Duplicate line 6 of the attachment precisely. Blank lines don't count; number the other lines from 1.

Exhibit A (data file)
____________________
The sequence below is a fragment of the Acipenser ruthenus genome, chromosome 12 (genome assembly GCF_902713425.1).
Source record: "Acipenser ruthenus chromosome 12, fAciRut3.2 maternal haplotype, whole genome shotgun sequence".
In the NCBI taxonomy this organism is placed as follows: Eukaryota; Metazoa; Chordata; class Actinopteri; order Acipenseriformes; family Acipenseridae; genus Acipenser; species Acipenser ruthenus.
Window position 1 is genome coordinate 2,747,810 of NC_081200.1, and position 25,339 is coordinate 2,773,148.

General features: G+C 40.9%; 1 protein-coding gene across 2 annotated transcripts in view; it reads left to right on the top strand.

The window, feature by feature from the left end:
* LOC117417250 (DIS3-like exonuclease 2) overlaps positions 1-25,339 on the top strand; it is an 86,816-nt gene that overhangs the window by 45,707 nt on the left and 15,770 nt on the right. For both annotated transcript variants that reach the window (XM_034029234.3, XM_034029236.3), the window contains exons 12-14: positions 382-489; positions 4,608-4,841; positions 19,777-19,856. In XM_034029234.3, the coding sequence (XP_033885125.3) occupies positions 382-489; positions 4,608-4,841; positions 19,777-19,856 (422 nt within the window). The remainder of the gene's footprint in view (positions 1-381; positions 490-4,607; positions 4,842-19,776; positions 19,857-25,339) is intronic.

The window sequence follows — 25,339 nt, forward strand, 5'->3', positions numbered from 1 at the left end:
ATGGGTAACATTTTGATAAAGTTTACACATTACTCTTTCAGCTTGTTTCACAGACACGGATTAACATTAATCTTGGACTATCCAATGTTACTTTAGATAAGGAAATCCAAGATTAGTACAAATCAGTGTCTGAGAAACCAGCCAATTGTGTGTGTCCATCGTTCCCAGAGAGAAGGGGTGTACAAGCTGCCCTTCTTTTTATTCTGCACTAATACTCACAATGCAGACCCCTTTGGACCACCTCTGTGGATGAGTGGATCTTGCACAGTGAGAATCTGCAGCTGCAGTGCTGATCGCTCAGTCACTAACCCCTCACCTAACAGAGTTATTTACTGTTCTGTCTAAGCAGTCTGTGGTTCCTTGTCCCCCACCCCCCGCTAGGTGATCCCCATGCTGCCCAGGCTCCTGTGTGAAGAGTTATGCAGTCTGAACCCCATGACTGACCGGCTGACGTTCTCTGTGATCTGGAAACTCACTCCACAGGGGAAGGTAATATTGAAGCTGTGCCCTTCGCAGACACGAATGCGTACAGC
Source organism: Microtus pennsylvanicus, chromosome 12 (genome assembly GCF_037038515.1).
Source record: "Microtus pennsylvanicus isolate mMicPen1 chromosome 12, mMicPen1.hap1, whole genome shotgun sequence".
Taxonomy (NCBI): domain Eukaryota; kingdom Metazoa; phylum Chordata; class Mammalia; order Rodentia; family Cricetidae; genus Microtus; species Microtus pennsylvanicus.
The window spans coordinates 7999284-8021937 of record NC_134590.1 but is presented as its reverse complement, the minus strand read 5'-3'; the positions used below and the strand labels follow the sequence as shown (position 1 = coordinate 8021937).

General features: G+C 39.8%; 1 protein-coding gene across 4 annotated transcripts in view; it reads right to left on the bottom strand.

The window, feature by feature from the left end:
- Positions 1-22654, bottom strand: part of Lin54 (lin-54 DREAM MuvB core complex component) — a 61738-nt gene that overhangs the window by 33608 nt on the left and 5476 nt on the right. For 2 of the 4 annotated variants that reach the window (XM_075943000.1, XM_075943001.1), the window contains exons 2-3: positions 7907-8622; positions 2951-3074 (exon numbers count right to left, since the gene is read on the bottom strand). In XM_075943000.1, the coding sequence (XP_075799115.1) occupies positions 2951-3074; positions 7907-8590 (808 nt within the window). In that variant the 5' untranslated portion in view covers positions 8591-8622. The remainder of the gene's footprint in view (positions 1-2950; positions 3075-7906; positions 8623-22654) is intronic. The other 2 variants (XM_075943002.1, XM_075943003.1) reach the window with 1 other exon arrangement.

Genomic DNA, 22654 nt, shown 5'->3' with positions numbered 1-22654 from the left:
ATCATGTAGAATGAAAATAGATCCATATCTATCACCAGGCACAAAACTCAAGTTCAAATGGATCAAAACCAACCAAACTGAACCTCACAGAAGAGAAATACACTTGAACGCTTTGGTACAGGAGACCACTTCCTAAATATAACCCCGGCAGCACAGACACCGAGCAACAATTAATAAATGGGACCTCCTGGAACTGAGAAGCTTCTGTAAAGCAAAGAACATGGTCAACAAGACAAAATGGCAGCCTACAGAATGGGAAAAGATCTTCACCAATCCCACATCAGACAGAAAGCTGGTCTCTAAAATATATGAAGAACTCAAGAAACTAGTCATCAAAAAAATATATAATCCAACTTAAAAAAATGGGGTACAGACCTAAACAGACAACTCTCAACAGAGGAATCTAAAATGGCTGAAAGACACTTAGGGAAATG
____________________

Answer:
The window, feature by feature from the left end: